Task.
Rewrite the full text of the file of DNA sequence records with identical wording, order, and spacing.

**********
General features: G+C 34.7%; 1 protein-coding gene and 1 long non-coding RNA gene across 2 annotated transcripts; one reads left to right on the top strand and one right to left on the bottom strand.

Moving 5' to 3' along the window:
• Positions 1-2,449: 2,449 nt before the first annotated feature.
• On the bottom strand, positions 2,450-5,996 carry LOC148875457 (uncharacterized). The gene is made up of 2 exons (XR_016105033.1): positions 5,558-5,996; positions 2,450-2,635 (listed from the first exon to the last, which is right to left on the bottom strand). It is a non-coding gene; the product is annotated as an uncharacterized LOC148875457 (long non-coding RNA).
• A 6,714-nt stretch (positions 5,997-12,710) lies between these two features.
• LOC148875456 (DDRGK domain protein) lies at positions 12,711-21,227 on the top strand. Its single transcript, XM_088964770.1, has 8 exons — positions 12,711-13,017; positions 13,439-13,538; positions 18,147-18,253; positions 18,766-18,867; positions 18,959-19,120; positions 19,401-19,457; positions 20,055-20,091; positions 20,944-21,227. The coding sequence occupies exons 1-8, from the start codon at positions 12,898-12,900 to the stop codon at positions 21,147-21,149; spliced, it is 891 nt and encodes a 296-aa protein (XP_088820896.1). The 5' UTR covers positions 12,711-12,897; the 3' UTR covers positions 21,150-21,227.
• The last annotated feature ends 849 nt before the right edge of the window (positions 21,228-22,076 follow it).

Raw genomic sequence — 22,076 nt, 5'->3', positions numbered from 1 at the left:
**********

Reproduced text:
General features: G+C 34.7%; 1 protein-coding gene and 1 long non-coding RNA gene across 2 annotated transcripts; one reads left to right on the top strand and one right to left on the bottom strand.

Moving 5' to 3' along the window:
• Positions 1-2,449: 2,449 nt before the first annotated feature.
• On the bottom strand, positions 2,450-5,996 carry LOC148875457 (uncharacterized). The gene is made up of 2 exons (XR_016105033.1): positions 5,558-5,996; positions 2,450-2,635 (listed from the first exon to the last, which is right to left on the bottom strand). It is a non-coding gene; the product is annotated as an uncharacterized LOC148875457 (long non-coding RNA).
• A 6,714-nt stretch (positions 5,997-12,710) lies between these two features.
• LOC148875456 (DDRGK domain protein) lies at positions 12,711-21,227 on the top strand. Its single transcript, XM_088964770.1, has 8 exons — positions 12,711-13,017; positions 13,439-13,538; positions 18,147-18,253; positions 18,766-18,867; positions 18,959-19,120; positions 19,401-19,457; positions 20,055-20,091; positions 20,944-21,227. The coding sequence occupies exons 1-8, from the start codon at positions 12,898-12,900 to the stop codon at positions 21,147-21,149; spliced, it is 891 nt and encodes a 296-aa protein (XP_088820896.1). The 5' UTR covers positions 12,711-12,897; the 3' UTR covers positions 21,150-21,227.
• The last annotated feature ends 849 nt before the right edge of the window (positions 21,228-22,076 follow it).

Raw genomic sequence — 22,076 nt, 5'->3', positions numbered from 1 at the left: